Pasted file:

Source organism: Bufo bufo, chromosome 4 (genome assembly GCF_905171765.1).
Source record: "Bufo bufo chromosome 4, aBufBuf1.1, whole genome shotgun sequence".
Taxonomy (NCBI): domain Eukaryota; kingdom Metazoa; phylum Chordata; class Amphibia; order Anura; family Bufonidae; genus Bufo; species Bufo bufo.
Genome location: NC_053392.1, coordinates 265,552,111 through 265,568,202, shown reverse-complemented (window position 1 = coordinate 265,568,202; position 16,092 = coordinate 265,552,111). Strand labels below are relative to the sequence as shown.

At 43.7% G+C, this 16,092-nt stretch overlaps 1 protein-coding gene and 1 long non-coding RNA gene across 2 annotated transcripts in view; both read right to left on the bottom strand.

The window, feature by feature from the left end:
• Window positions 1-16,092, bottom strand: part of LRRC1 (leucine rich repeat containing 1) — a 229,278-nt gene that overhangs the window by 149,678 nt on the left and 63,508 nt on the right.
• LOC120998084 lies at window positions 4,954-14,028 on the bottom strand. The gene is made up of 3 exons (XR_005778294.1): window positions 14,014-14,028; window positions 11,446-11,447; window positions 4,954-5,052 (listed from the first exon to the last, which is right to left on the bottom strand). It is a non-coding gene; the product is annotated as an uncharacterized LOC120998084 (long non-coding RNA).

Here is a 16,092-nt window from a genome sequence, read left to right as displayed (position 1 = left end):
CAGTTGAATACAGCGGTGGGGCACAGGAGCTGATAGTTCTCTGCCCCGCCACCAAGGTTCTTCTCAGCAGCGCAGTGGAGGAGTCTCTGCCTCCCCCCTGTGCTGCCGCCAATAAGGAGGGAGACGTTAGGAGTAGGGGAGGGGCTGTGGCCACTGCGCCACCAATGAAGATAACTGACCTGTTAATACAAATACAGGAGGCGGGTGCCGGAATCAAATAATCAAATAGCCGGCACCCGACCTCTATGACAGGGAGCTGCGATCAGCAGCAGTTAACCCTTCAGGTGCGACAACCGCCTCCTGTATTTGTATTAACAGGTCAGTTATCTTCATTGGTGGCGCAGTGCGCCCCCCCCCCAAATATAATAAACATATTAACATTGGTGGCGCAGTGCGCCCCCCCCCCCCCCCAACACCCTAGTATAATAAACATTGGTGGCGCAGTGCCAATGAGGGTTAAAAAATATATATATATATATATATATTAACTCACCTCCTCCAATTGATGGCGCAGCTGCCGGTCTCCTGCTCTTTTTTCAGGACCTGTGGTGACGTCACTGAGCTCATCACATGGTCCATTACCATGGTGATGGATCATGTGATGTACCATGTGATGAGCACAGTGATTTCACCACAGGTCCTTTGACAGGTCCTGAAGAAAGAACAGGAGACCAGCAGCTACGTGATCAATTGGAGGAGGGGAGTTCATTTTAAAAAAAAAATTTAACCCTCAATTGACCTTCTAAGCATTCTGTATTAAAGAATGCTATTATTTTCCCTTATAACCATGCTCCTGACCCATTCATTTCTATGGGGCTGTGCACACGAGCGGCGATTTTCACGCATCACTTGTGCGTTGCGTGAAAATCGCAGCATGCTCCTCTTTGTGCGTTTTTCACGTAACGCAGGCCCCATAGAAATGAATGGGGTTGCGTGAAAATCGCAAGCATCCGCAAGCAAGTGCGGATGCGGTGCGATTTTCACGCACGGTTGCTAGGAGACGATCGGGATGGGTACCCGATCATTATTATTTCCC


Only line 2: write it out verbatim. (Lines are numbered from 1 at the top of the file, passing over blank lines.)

Source record: "Bufo bufo chromosome 4, aBufBuf1.1, whole genome shotgun sequence".